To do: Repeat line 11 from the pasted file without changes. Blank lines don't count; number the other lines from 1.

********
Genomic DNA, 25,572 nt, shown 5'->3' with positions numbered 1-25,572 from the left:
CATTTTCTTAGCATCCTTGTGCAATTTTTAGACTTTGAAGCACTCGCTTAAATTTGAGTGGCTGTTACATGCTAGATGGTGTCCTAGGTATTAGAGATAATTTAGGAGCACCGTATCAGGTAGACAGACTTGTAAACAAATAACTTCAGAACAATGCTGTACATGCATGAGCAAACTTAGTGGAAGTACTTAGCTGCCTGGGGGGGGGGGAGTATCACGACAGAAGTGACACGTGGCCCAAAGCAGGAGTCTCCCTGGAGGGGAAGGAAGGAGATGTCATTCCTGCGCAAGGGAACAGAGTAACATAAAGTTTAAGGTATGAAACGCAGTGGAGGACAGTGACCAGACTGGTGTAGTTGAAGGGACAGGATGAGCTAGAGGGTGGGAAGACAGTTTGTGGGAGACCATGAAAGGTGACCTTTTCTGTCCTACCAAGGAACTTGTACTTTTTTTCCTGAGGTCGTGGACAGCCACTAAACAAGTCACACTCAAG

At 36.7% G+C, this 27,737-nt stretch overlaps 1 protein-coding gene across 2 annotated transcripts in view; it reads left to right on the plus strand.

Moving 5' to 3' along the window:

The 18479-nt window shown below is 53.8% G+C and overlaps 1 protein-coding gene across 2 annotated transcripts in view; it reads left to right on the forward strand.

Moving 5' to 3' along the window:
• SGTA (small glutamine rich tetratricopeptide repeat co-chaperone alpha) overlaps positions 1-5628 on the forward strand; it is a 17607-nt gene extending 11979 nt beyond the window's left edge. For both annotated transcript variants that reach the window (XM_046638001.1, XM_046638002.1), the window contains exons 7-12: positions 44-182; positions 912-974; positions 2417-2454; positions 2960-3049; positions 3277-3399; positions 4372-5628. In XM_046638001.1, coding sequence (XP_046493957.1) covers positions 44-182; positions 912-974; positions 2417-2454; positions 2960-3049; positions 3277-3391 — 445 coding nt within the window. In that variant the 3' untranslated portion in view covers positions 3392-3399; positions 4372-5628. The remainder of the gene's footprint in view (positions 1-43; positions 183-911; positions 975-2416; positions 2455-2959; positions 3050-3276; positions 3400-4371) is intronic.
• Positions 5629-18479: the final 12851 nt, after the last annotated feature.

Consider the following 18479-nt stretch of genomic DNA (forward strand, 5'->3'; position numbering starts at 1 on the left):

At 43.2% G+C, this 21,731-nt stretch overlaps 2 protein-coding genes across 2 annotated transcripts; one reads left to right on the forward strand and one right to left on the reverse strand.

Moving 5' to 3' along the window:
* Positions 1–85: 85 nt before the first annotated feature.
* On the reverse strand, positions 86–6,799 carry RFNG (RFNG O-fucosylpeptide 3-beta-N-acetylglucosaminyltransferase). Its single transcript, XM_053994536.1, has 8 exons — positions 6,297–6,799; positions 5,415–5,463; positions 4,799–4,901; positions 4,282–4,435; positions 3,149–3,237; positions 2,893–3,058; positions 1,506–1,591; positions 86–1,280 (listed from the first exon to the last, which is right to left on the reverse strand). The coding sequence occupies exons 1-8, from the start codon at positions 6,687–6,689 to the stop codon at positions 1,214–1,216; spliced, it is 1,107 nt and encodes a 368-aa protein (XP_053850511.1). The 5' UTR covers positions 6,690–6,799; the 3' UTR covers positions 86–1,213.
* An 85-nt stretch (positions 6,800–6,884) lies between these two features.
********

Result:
Moving 5' to 3' along the window: